This weekend, someone very close to me lost her brother to suicide. I found out just before I left for our excursion to Yangzhou, a city about an hour and a half from Nanjing. The day was gray, rainy. We brought umbrellas. I climbed aboard our bus, still reeling from the text I had gotten before leaving.

We drove in the rain, passing fields where people were planting rice, passing huge power plants belching smoke into the gray skies. The roads were slick. I listened to music on my phone and watched the rain streak down the windows.

At Yangzhou, we walked in the rain around Slender West Lake. Our tour guide, Mr. Li, pointed out what he felt we needed to know. Bridge 24, most famous bridge in all of China. Oh, but this one is not the original bridge. The original bridge burned 1300 years ago. This one was built about twenty years ago. But, all the poets have written about Bridge 24. And here, here is the rare black cedar wood. We could see the paint chipping at the corners, but we said nothing. We smiled and nodded and followed along, under our umbrellas, our hair frizzing and our shoes and socks soaked through.

The day continued, gray and hard, as we walked through beautiful gardens, as we negotiated stone steps slick with rainwater. That afternoon, we drove home through more rain, and I sat facing the window, hoping no one noticed the tears on my face.

I looked at everyone we passed. The farmers dropping the rice plants into the wet fields. Drivers of other cars. People on their balconies. I thought of all the people I couldn’t see, the workers at the power plant, the people living in the houses we passed, the children in their car seats. One person who was on the planet the day before was no longer here. One person was gone. No one in China knew about it but me, no one knew about the pain of his family, no one knew. I cried. How many people in these houses had suffered the same loss? How many parents have buried their children?

That evening, we all went to dinner near our university. We had meant to go to a Chinese noodle shop, but it was packed, and our group too large, so we wandered until we happened upon a Japanese restaurant with empty tables big enough for all of us. We took off our shoes and sat cross-legged on blue and white cushions. Paper-lined doors were slid shut, and our group was closed off from the world. The walls were neutral, beige, the table dark brown, little blue and white porcelain bottles of soy sauce in the middle of the table, an air conditioner above us purring cold air onto our heads.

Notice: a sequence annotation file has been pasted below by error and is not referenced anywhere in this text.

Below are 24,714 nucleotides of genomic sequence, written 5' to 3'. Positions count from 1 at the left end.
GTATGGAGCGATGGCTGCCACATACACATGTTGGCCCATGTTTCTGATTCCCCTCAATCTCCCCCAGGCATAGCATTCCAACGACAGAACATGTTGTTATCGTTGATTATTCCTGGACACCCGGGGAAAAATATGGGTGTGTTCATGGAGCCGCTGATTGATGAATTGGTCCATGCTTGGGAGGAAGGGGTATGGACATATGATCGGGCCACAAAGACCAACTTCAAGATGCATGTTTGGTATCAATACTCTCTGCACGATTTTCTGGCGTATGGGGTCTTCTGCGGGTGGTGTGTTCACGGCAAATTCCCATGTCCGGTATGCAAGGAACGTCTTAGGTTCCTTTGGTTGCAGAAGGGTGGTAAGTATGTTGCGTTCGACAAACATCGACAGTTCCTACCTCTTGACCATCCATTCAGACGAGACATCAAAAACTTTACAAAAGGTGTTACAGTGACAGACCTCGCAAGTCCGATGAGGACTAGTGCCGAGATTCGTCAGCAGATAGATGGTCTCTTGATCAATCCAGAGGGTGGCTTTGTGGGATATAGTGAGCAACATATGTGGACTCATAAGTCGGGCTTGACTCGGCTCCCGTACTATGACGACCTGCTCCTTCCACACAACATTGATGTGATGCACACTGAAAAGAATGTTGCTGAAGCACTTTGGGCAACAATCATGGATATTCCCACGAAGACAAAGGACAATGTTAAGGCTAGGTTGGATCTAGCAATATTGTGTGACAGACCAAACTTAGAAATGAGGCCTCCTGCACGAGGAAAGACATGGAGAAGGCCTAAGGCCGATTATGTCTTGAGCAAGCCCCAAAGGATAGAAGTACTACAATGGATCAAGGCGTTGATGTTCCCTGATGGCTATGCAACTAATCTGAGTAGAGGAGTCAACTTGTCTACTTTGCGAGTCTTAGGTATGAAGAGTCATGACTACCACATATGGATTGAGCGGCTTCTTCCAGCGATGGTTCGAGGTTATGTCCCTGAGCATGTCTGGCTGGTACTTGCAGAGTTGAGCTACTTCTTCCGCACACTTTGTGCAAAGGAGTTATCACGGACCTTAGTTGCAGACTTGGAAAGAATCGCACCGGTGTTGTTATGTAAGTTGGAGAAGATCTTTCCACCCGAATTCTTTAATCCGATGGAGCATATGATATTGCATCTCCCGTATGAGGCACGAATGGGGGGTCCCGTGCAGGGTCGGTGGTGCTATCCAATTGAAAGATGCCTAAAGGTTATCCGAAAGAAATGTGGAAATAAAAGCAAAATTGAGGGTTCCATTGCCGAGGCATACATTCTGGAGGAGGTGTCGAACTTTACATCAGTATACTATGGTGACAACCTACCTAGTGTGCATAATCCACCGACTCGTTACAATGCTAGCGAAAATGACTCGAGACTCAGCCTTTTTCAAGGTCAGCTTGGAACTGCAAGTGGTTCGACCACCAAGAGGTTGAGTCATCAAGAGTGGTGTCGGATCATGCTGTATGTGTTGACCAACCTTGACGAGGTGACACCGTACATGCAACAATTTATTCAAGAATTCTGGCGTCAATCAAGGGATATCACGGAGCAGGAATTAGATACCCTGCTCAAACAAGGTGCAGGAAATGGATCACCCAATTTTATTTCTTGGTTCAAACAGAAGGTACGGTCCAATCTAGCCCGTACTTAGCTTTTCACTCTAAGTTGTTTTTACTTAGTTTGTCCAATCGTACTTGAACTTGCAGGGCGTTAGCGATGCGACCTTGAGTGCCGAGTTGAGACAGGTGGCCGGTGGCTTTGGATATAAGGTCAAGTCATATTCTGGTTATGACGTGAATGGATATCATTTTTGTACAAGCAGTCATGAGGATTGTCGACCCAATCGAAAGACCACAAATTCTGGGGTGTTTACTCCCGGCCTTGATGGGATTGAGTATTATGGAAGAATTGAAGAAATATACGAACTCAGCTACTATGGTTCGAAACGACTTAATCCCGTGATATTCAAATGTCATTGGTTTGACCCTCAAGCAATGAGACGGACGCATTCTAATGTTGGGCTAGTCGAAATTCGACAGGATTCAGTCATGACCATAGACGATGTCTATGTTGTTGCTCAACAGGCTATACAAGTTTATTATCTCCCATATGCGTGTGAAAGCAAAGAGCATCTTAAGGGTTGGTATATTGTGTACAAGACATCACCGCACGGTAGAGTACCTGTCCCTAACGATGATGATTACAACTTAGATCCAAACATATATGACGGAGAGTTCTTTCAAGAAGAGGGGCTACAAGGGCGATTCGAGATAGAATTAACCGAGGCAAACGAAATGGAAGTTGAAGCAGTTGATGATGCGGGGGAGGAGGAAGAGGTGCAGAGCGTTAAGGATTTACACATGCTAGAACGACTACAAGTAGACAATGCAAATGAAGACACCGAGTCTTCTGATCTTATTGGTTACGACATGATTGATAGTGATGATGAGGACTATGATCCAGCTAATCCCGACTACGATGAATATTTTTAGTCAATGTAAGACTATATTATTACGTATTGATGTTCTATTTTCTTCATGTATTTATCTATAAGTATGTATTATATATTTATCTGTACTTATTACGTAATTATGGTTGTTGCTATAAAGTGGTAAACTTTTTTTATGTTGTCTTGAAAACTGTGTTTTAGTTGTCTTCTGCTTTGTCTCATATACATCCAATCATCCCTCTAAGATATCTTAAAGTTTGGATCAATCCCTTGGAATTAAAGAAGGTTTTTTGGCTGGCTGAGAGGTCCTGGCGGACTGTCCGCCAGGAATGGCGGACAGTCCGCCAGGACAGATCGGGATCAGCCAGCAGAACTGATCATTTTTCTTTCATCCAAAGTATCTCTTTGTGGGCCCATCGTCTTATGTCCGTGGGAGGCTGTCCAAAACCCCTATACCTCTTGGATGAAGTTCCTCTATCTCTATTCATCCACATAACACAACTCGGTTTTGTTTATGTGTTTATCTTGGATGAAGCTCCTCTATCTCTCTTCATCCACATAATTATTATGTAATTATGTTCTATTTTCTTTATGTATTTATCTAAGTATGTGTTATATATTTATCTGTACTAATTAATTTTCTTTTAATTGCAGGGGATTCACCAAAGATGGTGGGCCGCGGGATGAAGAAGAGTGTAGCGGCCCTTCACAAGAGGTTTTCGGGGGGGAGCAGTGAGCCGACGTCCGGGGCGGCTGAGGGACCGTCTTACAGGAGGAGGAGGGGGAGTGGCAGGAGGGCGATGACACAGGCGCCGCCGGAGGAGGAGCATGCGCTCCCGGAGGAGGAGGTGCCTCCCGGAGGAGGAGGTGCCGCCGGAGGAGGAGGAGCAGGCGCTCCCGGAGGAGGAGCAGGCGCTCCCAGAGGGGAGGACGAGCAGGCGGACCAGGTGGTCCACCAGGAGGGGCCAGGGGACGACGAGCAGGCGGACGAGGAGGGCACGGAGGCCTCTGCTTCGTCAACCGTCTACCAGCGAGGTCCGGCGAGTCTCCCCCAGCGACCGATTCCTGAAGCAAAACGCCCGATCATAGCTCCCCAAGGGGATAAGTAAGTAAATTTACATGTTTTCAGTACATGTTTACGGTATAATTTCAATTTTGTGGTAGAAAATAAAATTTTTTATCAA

I ate omuraisu, or omu-rice, an omelet wrapped around fried rice, a dish I had had in Tokyo a little over a decade ago with Marianne and her mother, and for a moment I was back there, I was young and abroad for the first time, with my brand-new passport, with its first stamp. That evening in Tokyo, we three had ducked into a tiny restaurant, down a flight of stairs, that had only two tables and served only two dishes: omuraisu with red sauce and omuraisu with white sauce.

Back in Nanjing, in 2014, I ate and thought. This omelet was tender, the rice filled with vegetables and meat, the ketchup streaked on top sweet and tangy. The day felt distant. The rain, far away, the gray skies gone, everything was light and soft paper lanterns. One of the student’s fathers is going in for surgery this week. Tumors in his lungs. I thought of Tom. And of my friend, her grief, the shock, the questions—how was he gone? How could he be gone? How can someone, alive, now be dead?

That night, I called her and we wept together. I cannot be with her, I can only hear her voice and cry, and say, it shouldn’t have happened, it’s not supposed to be like this. There is not supposed to be this pain, but there is. Here it is. Here it always is.

The next day, the group returned to the Japanese restaurant. I had already eaten earlier, so I just drank a juice. I don’t know what it was, because I could read neither the Chinese nor the Japanese description, but it was sweet and white. And we went around the table and talked about our favorite parts of the day. A family dinner. Sitting at the low table, on our cushions, our shoes outside the door.

There is something about travel that is healing. An escape, a chance to be alone with one’s thoughts. And my thoughts return, always, to people. There are eight million people in this city, medium by Chinese standards. And every single one of them has a life I know nothing about. They have lost brothers. They have loved their aging parents. They have prayed for children. And I live apart from them, from their pain and joy, and when I am at home, I am not wondering what Chinese man has not woken up again for the first time.

This weekend was Dragon Boat Festival, a Chinese holiday to mark the death of a Chinese poet who drowned himself in 221 B.C. He died on the fifth day of the fifth month of the lunar calendar, a month considered “poisonous” because it’s the time when pests are active, when diseases spread. The poet’s body was never found, but legend goes, people threw zongzi, or rice dumplings, into the river to feed the fish, so they wouldn’t eat his body. And I eat the zongzi now, the rice wrapped in banana leaves, I eat as I walk through gray days, as I, a world away from my friend, cry for her, for her parents, in a country where no one knows them, where no one knows what has happened.

Every day, I pass people on the street who are mourning people I never knew, just as I mourn for my friend’s loss. I can say only a few things to the people who bring me noodles, who make my coffee. I can ask simple questions, I can point to things. I cannot ask them why people die, I cannot ask them why cancer, why suicide, why why why, I cannot ask them this, and they cannot answer. And so, they bring my order, and I eat, and I pay for my food, and I say, xie xie, thank you, and walk back into the night.

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